By Dwight Brown NNPA Film Critic
“When a mother bestows a name on her child, it reveals her hopes.”
Black Nativity, a celebrated “gospel song-play” by acclaimed poet/novelist/playwright Langston Hughes, was first staged in the 1950s with Alvin Ailey and Carmen De Lavallade. Director/writer Kasi Lemmons (Eve’s Bayou) adapts that piece into a modern, urban musical/drama where characters seek to mend old wounds and cleanse their souls. The spirit of Hughes’ work endures. The music from this hybrid film will too.
A Baltimore single, working mom (Jennifer Hudson) and the teen son she named Langston (Jacob Latimore) have hit the wall. Money is tight and an eviction notice has put a crimp in their holiday season. Knowing she can no longer guarantee a roof over his head, she puts him on a bus headed north to Harlem to stay with his grandparents, from whom she’s been estranged for years.
Upon his arrival, Langston is to meet the very stern and rigid Reverend Cornell Cobbs (Forest Whitaker) and his congenial wife Aretha (Angela Bassett). What should have been an easy rendez vous goes awry, and New York shows the adolescent its cruel side. He’s arrested and jailed. Welcome to New York, city of hard knocks—Christmas be damned.
Turning a musical play into a viable movie is a difficult task. Kasi Lemmons’ screenplay gallantly tries to mold a classic dramatic storyline involving a loving mother/son relationship, strained parent/adult child conflict and an abandoned son searching for his elusive father around show tunes. In between the drama, the cast earnestly breaks out in song. Surprisingly, the effect is jarring. It never quite blends effortlessly, like say Les Misérables. You almost wish the film had picked either drama or music,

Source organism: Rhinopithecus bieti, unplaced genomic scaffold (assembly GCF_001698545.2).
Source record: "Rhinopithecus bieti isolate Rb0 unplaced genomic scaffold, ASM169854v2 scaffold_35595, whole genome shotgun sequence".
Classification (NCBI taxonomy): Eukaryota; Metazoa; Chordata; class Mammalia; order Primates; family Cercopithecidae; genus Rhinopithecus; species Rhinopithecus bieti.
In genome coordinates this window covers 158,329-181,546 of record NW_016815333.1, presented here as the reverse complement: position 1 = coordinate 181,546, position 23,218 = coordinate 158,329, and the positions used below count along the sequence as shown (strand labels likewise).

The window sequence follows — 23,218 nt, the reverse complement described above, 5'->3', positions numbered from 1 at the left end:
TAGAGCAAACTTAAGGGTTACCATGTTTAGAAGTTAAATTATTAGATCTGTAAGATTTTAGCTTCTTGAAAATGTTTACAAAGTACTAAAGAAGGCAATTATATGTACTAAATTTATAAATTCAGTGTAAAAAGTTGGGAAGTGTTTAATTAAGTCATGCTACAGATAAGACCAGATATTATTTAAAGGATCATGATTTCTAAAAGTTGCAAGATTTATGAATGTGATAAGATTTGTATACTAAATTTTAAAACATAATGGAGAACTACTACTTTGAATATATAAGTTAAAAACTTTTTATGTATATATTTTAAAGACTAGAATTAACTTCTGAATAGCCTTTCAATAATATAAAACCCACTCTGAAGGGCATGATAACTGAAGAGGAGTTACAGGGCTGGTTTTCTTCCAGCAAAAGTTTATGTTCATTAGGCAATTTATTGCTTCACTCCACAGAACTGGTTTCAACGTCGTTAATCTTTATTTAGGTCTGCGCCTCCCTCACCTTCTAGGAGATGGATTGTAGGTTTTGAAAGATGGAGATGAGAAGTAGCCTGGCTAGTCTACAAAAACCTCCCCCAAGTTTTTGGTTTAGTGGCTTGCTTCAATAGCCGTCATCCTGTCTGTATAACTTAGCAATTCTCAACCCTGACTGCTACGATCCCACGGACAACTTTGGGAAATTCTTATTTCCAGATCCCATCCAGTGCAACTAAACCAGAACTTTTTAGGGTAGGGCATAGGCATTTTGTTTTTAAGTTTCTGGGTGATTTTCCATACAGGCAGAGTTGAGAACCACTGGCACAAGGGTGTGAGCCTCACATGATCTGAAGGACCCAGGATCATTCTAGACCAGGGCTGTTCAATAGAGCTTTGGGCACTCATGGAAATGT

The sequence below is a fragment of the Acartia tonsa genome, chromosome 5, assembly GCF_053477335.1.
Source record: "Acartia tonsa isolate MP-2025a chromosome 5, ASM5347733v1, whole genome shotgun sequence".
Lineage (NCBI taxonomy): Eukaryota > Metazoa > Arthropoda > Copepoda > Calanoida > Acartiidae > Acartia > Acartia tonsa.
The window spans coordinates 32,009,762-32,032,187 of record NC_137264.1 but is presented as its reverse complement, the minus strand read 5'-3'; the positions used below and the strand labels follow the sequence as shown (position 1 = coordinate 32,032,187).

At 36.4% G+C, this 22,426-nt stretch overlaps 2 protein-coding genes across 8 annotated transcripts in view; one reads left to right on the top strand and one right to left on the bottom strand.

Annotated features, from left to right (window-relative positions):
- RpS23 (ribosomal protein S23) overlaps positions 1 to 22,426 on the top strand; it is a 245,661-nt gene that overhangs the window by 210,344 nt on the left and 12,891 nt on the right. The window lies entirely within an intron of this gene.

While you question the overall format, what pulls you through the process is lively, energetic music that expresses thoughts and emotions the characters think or feel. The musical score by pop/soul singer/musician Raphael Saadiq (Precious) and co-composer Laura Karpman lifts spirits. Latimore, Whitaker and Bassett have decent voices, but it is Hudson and a cameo by Mary J. Blige that take the music and the movie to a higher level. The blend of pop, soul and gospel is absolutely enchanting and will make the film’s soundtrack a holiday classic.
Bassett’s take on Aretha feels a bit too theatrical for such a small movie. Whitaker is more in tune with his stern interpretation of the reverend. Hudson is sweet. Lattimore shows great strength and determination in a pivotal role. Vondie Curtis Hall plays a very wise pawnshop owner. Tyrese, as a smarmy jailbird, makes you wish he appeared in more movies. He’s got what it takes.
Interspersed in the plotline are two homeless characters who wander the streets of Harlem. She is pregnant; he is a nurturing soon-to-be father. This element puts the “Nativity” in the movie, but it seems like an unnecessary device.
At the movie’s heart is story of forgiveness that transcends the holidays. That’s evident as the characters try to come to terms with old wounds and learn life lessons. Says Langston to his stressed mom: “You’d rather leave me here than forgive them (her parents).”
After the final credit’s roll, you may not remember specific trials and tribulations for too long. But remembering the catchy inspirational tunes, like Rise Up sung by Mary J. Blige, will put a smile on your face that lasts past the New Year.
Ultimately, Black Nativity is a jubilant experience.